An Absolute Disaster

In this week’s letter, Ivan Lo talks about the recent crash in gold and related stocks, the continued currency war, the real economic outlook, and what he is gearing up to do with his money.

Dear Readers,

I want to start this week’s letter with an apology. There are a lot of phone calls and emails that I have yet to respond to; many questions have been asked about not just the gold market, but about many of the stocks within the sector. I hope to answer most of your questions in this letter.

Gold has been forced down to $1600 this week. As a result, it sent shockwaves into gold stocks, and in particular, the junior market. Those long on gold equities have felt the pain.

Over the last few years, my readers have made a lot of money with the insights and ideas I have shared in my Equedia Weekly Letter. The recent slump in the precious metals stocks has finally begun to really weed out the good and bad stocks; it’s doing the same with shareholders.

It’s a tough market and you should only participate if you know of the risks – especially given the over-manipulated and overly regulated markets we now face. I am not allowed to tell you when to buy or when to sell; regulations simply won’t let me. But I do expect investors to take profits. If you did last year, you should have built a nice war chest to take advantage of this most recent downfall in the precious metals market.

Many of you asked me why I haven’t added any new stocks to the Equedia Select Portfolio in the last few months – especially those who didn’t get a chance to benefit from my stock ideas last year.

The answer is simple: Many of the stocks I liked were already nearing 52-week highs.

But over the last week things have changed, with many of the stocks in the precious metals sector falling dramatically. And that gives way to new opportunities.

I have been doing a lot of research in the past few weeks on specific companies because I believe the time is coming soon to take advantage of the overly beaten stocks in the precious metals sector. It may not be tomorrow, but I will soon pull the trigger. I may not be able to tell you when to buy or when to sell, but I can tell you what I buy and when I buy it.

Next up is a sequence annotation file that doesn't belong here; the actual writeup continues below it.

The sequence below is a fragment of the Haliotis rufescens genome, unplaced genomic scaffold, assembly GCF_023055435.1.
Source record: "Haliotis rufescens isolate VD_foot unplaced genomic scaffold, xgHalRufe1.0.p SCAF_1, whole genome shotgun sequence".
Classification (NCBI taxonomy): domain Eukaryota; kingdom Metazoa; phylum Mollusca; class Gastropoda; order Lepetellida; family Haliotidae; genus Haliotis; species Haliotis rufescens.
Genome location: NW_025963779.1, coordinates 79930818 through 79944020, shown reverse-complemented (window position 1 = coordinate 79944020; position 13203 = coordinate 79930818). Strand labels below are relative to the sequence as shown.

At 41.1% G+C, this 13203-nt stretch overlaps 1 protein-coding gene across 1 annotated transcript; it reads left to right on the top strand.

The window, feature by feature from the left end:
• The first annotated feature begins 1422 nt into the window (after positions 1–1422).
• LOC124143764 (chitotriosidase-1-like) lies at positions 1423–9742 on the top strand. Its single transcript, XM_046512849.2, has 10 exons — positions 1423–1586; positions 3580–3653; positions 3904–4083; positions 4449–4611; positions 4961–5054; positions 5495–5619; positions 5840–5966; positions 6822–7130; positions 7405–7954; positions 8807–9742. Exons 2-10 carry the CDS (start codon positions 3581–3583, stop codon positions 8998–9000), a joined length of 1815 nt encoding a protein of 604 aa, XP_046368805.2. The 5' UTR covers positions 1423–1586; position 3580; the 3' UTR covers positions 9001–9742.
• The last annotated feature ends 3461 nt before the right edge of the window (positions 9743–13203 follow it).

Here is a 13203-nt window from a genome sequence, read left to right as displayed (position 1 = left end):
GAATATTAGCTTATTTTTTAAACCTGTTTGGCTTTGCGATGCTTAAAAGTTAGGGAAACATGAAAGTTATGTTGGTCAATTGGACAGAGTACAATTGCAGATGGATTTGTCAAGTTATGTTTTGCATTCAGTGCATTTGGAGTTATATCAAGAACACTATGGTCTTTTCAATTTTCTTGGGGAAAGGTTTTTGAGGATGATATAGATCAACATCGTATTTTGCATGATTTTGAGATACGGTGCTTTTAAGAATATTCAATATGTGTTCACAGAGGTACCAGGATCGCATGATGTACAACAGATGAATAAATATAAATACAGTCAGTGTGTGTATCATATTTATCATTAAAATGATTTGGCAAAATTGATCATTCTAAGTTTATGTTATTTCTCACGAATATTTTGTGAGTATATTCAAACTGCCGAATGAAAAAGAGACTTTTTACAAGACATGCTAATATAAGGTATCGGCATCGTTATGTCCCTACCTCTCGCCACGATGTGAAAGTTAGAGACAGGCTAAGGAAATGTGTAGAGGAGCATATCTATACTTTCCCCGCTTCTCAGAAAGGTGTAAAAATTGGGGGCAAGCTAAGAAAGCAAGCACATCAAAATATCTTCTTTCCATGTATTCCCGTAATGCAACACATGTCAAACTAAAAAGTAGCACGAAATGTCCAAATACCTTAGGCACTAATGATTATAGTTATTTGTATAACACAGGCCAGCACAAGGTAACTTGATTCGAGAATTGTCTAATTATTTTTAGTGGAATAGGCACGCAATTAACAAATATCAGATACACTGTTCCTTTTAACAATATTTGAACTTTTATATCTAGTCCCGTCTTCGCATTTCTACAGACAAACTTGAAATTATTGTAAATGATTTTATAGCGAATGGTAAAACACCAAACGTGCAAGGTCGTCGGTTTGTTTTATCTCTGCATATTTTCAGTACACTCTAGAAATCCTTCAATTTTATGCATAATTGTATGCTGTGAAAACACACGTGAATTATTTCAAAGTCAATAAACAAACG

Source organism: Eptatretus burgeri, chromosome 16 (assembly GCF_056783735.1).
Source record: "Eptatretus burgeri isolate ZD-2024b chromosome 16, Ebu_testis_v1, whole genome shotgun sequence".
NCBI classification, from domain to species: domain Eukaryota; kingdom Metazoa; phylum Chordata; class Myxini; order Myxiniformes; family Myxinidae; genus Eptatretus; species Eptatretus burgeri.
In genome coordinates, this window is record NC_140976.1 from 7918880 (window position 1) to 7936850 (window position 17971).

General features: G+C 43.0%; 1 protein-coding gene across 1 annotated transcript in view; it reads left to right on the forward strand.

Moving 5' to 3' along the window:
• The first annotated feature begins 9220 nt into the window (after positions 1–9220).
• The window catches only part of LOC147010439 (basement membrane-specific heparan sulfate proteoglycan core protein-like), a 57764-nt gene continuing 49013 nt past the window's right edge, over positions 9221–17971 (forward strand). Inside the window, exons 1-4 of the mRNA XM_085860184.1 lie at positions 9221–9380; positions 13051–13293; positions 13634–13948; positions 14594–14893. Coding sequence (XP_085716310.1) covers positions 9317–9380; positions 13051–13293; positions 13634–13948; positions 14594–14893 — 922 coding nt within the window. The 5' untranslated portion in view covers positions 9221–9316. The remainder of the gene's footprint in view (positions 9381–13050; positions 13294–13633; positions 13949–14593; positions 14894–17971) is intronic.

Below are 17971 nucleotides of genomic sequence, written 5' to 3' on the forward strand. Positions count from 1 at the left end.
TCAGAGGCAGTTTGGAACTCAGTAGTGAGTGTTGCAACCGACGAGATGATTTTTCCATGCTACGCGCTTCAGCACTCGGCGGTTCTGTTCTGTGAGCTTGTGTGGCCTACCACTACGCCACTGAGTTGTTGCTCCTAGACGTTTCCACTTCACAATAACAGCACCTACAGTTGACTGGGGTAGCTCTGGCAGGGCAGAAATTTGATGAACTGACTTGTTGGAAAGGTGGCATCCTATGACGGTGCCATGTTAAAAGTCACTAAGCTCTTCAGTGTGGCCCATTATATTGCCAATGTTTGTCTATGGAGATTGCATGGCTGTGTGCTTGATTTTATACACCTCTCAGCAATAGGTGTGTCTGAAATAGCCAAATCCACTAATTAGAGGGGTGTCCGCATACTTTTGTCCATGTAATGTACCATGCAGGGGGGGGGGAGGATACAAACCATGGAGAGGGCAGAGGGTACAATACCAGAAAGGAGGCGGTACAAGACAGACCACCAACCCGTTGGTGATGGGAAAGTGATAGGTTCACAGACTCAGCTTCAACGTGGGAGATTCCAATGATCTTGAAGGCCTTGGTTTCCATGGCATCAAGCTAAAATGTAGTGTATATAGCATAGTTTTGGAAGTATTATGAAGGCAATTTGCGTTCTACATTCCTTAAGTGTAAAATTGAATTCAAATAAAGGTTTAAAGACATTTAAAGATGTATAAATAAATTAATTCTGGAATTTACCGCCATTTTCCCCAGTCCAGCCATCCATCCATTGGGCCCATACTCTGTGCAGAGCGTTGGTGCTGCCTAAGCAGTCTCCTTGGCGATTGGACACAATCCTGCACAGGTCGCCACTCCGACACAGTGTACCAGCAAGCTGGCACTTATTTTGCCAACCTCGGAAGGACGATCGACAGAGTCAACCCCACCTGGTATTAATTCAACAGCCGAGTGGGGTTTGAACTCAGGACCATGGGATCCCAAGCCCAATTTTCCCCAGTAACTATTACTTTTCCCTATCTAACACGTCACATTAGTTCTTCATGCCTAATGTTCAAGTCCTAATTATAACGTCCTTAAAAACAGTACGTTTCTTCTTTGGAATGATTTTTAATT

An Absolute Disaster

Last week, the media was obsessed with talking about how gold and silver got slammed because of strong U.S. economic numbers which spurred optimism. When things appear good, there’s no reason to own gold apparently.

But are they really good?

Retail is always a good indicator of consumer confidence and overall economic health — always has been and always will be.

If things are better, than why did the biggest retail chain in the most powerful country just have its worst monthly start since 2006?

According to internal e-mails obtained by Bloomberg News:
“In case you haven’t seen a sales report these days, February MTD sales are a total disaster,” Jerry Murray, Wal-Mart’s vice president of finance and logistics, said in a Feb. 12 e-mail to other executives, referring to month-to-date sales. “The worst start to a month I have seen in my ~7 years with the company.”

Murray wasn’t the only executive with doubts. In a separate internal e-mail obtained by Bloomberg News, Cameron Geiger, senior vice president of Wal-Mart U.S. Replenishment said:
“Have you ever had one of those weeks where your best- prepared plans weren’t good enough to accomplish everything you set out to do?” Geiger asked in a Feb. 1 e-mail to executives. “Well, we just had one of those weeks here at Wal-Mart U.S. Where are all the customers? And where’s their money?”

I guess Wal-Mart’s “total disaster” is Obama’s “much better and rapidly improving.”

As matter of fact, through Obama’s eyes, the improving economic conditions are so good that he decided to call for a 24% increase in minimum wages (that was sarcasm, by the way) and have wages anchored to inflation going forward. But wait, I thought there wasn’t any inflation? (more sarcasm…)

Bad Loans and Unemployment

On the European front, it seems that optimism has also been overblown.
A recent study by Ernst & Young has revealed that euro-land banks in the aggregate now hold 918 billion euros ($1.23 trillion) of loans that were currently not being paid back at all or could only partly be paid back.

That means 7.6 percent of all loans granted in the eurozone are bad.

Meanwhile, Greek unemployment continues to climb. Greece’s unemployment numbers are nearly double what they were in the beginning of 2010.

Recent data shows that young workers are, well, not working. The unemployment rate for those aged 15 to 24 sits at a whopping 61.7 percent. Meanwhile, the 25 to 34 age bracket sits at a staggering 36.2 percent unemployment.
Greece isn’t alone.
Unemployment is Spain for those under 25 has now soared to 55.6%; Italy 36.6%; Portugal 38.3%; Ireland 30.2%; France 27%; Luxembourg 18.8%; Cyprus 28.5%; Slovenia 26.9%.

Perhaps the retired have been forced to keep working; leaving no jobs for the youth…
I have stated many times before that this is not a market of fundamentals, but one of euphoria induced by government policies and central banks. Oh, and let’s not forget the media; 90% of everything Americans read, watch, and listen to is controlled by only 6 major corporations owned by powerful people entrenched in politics.